Reply to NY CPAs 'serious doubts' about IFRSs

  • SEC (old) Image

22 Mar 2009

In its response to the SEC's proposed Roadmap, the New York State Society of Certified Public Accountants (NYSSCPA) argued against requiring US companies registered with the SEC to use IFRSs at this time. The NYSSCPA is the largest state CPA society in the United States.

The NYSSCPA is the largest state CPA society in the United States. The NYSSCPA favoured, at a minimum, further SEC study or, as an alternative, vigorous efforts to converge FASB standards and IFRSs. One of the concerns expressed by the NYSSCPA was:

'Questions about the IASB's ability to weather political pressures raise serious doubts about its ability to issue high quality standards.'

In support of that assertion, the NYSSCPA cited one example – the IASB's amendment of IAS 39 regarding Reclassifications of Financial Assets. Professor Stephen Zeff, co-author of Financial Reporting and Global Capital Markets – A History of the International Accounting Standards Committee 1973-2000, responded to the NYSSCPA as follows:

'Who has ever argued that, since the launch of U.S. standard setting in 1939, the setting of U.S. accounting standards has not been frequently influenced by such self-interests and politics? Who are we to avow that U.S. accounting standards have all been precisely as the standard setters (currently the FASB) preferred them to be, free of political interference?'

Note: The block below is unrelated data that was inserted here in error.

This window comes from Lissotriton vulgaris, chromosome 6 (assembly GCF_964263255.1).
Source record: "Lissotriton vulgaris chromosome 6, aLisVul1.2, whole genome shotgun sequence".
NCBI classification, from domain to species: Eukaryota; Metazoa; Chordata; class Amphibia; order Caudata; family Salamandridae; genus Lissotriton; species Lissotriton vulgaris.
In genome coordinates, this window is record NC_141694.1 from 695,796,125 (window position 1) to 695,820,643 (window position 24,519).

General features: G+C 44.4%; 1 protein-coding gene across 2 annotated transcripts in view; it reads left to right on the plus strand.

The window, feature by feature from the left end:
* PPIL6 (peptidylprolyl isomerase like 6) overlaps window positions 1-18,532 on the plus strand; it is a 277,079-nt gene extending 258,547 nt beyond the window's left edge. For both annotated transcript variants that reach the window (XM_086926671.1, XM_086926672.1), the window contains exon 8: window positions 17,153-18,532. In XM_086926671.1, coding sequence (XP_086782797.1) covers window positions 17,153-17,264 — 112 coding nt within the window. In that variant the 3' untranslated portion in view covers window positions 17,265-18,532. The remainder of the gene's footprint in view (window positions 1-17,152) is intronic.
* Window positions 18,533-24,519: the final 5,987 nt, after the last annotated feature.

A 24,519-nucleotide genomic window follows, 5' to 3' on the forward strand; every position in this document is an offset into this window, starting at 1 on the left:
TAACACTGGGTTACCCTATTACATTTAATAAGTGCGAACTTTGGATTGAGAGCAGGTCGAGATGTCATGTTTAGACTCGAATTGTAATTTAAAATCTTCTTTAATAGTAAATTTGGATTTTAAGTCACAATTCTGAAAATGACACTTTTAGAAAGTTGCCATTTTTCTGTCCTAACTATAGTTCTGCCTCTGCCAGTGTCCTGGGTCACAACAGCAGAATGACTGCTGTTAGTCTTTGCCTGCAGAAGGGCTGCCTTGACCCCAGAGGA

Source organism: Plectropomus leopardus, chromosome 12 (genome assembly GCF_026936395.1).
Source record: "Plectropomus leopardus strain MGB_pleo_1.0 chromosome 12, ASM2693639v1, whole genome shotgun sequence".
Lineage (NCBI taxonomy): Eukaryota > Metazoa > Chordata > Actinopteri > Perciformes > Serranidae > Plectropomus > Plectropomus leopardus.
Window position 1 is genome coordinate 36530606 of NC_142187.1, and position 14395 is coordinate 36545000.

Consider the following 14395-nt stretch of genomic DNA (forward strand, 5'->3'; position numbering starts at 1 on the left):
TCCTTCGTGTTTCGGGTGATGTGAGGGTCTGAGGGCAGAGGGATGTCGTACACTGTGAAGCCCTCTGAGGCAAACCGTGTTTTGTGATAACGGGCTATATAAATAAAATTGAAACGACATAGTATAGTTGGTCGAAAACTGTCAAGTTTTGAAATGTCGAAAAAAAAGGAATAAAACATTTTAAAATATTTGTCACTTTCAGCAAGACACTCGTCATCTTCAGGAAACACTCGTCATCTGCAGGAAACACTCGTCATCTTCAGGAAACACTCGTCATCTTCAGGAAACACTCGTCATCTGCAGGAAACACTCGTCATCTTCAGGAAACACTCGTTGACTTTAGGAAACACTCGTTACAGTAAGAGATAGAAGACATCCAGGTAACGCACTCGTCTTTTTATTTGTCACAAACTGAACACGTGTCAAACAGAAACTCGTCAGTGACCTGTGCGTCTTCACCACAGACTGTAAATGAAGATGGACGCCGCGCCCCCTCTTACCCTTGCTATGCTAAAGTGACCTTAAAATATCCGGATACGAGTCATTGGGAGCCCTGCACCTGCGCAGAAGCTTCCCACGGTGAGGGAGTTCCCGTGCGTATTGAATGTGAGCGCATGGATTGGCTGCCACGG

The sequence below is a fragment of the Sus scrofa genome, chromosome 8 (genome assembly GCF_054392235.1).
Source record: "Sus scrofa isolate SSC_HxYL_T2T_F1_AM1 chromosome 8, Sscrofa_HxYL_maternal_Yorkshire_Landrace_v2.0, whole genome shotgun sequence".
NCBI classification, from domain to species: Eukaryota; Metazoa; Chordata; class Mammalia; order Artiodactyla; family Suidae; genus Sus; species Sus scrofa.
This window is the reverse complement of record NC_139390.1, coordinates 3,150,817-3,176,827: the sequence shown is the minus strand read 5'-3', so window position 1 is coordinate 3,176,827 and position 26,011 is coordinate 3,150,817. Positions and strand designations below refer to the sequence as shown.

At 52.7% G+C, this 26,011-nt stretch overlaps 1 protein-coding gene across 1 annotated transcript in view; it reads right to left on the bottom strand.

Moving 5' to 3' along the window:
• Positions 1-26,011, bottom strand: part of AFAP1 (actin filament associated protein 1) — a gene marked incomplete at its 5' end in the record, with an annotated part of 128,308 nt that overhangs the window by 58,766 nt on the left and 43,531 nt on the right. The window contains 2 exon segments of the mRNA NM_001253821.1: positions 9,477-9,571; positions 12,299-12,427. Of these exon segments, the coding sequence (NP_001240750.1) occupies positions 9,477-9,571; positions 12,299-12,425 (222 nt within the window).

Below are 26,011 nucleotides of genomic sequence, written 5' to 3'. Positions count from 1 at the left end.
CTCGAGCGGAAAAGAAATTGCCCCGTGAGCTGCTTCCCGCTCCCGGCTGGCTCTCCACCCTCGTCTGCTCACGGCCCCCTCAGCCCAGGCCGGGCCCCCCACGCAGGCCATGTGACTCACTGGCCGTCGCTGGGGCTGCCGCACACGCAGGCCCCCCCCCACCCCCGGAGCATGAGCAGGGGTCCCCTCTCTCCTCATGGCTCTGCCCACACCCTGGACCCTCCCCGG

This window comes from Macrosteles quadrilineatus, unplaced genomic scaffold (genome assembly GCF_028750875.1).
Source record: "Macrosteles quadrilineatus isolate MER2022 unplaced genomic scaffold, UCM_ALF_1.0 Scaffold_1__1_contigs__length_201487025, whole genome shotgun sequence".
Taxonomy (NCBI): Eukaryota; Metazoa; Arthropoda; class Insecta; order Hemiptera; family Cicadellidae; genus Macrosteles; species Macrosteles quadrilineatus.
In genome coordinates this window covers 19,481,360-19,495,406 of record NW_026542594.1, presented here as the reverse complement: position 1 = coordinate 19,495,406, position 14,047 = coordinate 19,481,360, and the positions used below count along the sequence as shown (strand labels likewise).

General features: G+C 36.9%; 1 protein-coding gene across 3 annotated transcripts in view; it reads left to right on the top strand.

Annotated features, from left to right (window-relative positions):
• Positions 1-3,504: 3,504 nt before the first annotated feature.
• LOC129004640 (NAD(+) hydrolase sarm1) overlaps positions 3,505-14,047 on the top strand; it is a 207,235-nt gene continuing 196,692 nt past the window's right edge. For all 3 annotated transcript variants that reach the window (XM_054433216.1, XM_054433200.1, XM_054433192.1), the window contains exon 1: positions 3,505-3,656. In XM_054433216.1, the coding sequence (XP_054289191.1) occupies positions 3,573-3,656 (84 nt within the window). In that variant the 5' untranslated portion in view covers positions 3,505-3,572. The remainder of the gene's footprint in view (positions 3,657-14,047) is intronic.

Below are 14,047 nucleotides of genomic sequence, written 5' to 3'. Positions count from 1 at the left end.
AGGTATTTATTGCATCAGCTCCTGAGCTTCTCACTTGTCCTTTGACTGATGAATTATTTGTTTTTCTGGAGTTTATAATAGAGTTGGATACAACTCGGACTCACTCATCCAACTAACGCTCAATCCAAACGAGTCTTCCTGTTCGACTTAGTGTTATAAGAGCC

Prof. Zeff's reply cites ten major examples of political interference in the United States, and he points out that his article titled 'The Evolution of U.S. GAAP: The Political Forces Behind Professional Standards published in two parts in the January and February 2005 issues of the NYSSCPA's own magazine, The CPA Journal, identifies many others. Prof Zeff concludes:

'Why, then, should the Society raise a "concern" about one or two instances so far of political interference in the IASB's standard setting?'

Click for:

*Posted with the kind permission of Prof Zeff.

Correction list for hyphenation

These words serve as exceptions. Once entered, they are only hyphenated at the specified hyphenation points. Each word should be on a separate line.